By Nancy Virden (c)2017
Nothing changes if nothing changes.
By the time greedy and cranky Scrooge of Charles Dickens’ The Christmas Carol had been visited by ghosts of Christmas past, present, and yet to come, he was ready for change. His first act of reformation was just the opposite of greed. He bought a turkey for one of the families his selfishness had harmed. He then forgave his debtors in hope they would forgive him as well.
One prayer, so recognizable and yet seemingly unnoticed by those outside of twelve-step groups, sums up our powerful hope for change. The first sentence reads, “God, please grant me the serenity [calm] to accept the things I cannot change, the courage to change the things I can, and the wisdom to know the difference.”*
A casual variation of that prayer reads, “God, please grant me the serenity to accept the people I cannot change, the courage to change the one I can, and the wisdom to know that one is me.” This is why Jesus came – not to make bad people good, but to make spiritually dead people alive.
Nothing changes if nothing changes, so put your faith in his ability to save. He came in the likeness of a human baby, but he is God. Confess your sins to him and confront the ugly past and scary future with his love and new start. Forget the expected, and overcome evil with God, who is good.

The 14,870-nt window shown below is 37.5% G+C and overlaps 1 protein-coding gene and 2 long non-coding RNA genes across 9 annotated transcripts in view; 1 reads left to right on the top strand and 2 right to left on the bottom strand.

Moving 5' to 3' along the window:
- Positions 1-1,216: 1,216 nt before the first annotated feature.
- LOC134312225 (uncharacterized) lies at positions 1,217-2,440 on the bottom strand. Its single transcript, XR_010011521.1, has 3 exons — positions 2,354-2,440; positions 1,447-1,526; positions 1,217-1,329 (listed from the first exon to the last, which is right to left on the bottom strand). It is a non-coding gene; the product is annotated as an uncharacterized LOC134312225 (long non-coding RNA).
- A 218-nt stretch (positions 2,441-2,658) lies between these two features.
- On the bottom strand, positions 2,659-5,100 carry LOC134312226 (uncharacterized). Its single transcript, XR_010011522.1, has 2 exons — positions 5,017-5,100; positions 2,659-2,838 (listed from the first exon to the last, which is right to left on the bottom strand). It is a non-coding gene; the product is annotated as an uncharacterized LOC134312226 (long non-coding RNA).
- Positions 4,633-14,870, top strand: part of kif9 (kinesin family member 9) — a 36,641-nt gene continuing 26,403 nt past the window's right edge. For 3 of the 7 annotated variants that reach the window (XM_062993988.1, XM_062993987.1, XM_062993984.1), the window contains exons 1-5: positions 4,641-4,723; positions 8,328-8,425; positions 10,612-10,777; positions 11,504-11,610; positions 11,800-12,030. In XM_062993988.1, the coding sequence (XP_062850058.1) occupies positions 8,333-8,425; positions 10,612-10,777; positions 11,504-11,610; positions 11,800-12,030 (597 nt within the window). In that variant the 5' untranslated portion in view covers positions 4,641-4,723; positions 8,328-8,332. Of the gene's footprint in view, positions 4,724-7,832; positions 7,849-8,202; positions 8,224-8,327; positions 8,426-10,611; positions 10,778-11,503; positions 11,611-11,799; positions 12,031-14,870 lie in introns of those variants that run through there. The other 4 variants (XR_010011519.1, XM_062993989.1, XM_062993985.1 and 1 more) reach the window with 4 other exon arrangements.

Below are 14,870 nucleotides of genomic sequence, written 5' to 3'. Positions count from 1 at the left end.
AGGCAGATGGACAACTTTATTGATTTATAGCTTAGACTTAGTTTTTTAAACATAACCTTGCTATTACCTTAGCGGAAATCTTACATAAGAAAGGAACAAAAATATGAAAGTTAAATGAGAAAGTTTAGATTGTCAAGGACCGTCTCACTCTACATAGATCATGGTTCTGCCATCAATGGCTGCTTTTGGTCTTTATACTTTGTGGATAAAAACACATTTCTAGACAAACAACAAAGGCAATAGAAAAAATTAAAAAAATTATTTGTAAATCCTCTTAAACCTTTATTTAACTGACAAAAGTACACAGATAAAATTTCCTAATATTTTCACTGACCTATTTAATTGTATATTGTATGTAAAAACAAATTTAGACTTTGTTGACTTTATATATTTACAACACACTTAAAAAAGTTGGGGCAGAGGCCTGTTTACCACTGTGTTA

Today’s Helpful Word
1 Peter 1:18,19
“For you know that it was not with perishable things such as silver or gold that you were redeemed from the empty way of life handed down to you from your ancestors, but with the precious blood of Christ, a lamb without blemish or defect.“
If you are feeling suicidal, or concerned about someone who is, in the U.S. call the National Suicide Prevention Lifeline 1-800-273-TALK (8255), or for a list of international suicide hotlines, go here.
If you are suicidal with a plan, immediately call 911 in the U.S. or go to your nearest emergency room. In the EU call 112. (For other international emergency numbers, go here ). Hope and help are yours!
Always the Fight Ministries (ATFM) has been displaying compassion for those fighting mental illness, addiction, or abuse since 2012. Nancy is the founder and voice of ATFM and openly shares her emotional resurrection from despair. NOTE: Nancy is not a doctor or a mental health professional, and speaks only from personal experience and observations. In no way is this website intended to substitute for professional mental or behavioral health care.
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